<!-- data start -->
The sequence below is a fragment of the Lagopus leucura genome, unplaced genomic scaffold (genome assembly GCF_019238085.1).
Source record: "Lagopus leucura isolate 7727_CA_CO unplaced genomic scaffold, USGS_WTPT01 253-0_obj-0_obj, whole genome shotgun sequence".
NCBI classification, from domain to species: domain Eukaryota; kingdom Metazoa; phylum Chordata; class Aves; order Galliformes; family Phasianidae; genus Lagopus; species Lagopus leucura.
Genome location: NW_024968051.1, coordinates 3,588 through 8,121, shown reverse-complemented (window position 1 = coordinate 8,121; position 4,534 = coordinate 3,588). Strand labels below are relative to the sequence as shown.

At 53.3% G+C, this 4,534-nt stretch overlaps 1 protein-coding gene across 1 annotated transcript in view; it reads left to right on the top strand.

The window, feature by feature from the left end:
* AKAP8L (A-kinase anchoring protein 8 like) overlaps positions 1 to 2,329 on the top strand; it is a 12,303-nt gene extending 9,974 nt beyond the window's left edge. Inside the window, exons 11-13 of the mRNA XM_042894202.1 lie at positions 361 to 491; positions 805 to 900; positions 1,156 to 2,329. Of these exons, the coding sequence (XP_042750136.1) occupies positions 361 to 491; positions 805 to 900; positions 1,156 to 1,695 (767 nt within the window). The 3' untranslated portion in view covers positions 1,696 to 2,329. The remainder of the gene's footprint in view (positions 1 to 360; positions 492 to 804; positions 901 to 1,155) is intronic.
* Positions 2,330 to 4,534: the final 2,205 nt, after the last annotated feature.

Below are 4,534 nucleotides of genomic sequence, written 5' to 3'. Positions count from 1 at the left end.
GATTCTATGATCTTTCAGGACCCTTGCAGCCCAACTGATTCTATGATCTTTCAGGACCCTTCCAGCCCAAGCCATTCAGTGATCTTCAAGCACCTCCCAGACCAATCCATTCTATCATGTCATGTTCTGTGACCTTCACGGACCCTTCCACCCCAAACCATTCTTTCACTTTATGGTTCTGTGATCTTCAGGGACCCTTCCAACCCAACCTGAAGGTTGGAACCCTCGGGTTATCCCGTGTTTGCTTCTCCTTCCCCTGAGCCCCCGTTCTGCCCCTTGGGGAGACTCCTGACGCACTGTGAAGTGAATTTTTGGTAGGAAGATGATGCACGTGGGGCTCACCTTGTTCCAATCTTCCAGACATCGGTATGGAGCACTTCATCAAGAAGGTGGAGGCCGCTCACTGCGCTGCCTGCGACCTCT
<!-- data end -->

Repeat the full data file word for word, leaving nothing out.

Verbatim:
The sequence below is a fragment of the Lagopus leucura genome, unplaced genomic scaffold (genome assembly GCF_019238085.1).
Source record: "Lagopus leucura isolate 7727_CA_CO unplaced genomic scaffold, USGS_WTPT01 253-0_obj-0_obj, whole genome shotgun sequence".
NCBI classification, from domain to species: domain Eukaryota; kingdom Metazoa; phylum Chordata; class Aves; order Galliformes; family Phasianidae; genus Lagopus; species Lagopus leucura.
Genome location: NW_024968051.1, coordinates 3,588 through 8,121, shown reverse-complemented (window position 1 = coordinate 8,121; position 4,534 = coordinate 3,588). Strand labels below are relative to the sequence as shown.

At 53.3% G+C, this 4,534-nt stretch overlaps 1 protein-coding gene across 1 annotated transcript in view; it reads left to right on the top strand.

The window, feature by feature from the left end:
* AKAP8L (A-kinase anchoring protein 8 like) overlaps positions 1 to 2,329 on the top strand; it is a 12,303-nt gene extending 9,974 nt beyond the window's left edge. Inside the window, exons 11-13 of the mRNA XM_042894202.1 lie at positions 361 to 491; positions 805 to 900; positions 1,156 to 2,329. Of these exons, the coding sequence (XP_042750136.1) occupies positions 361 to 491; positions 805 to 900; positions 1,156 to 1,695 (767 nt within the window). The 3' untranslated portion in view covers positions 1,696 to 2,329. The remainder of the gene's footprint in view (positions 1 to 360; positions 492 to 804; positions 901 to 1,155) is intronic.
* Positions 2,330 to 4,534: the final 2,205 nt, after the last annotated feature.

Below are 4,534 nucleotides of genomic sequence, written 5' to 3'. Positions count from 1 at the left end.
GATTCTATGATCTTTCAGGACCCTTGCAGCCCAACTGATTCTATGATCTTTCAGGACCCTTCCAGCCCAAGCCATTCAGTGATCTTCAAGCACCTCCCAGACCAATCCATTCTATCATGTCATGTTCTGTGACCTTCACGGACCCTTCCACCCCAAACCATTCTTTCACTTTATGGTTCTGTGATCTTCAGGGACCCTTCCAACCCAACCTGAAGGTTGGAACCCTCGGGTTATCCCGTGTTTGCTTCTCCTTCCCCTGAGCCCCCGTTCTGCCCCTTGGGGAGACTCCTGACGCACTGTGAAGTGAATTTTTGGTAGGAAGATGATGCACGTGGGGCTCACCTTGTTCCAATCTTCCAGACATCGGTATGGAGCACTTCATCAAGAAGGTGGAGGCCGCTCACTGCGCTGCCTGCGACCTCT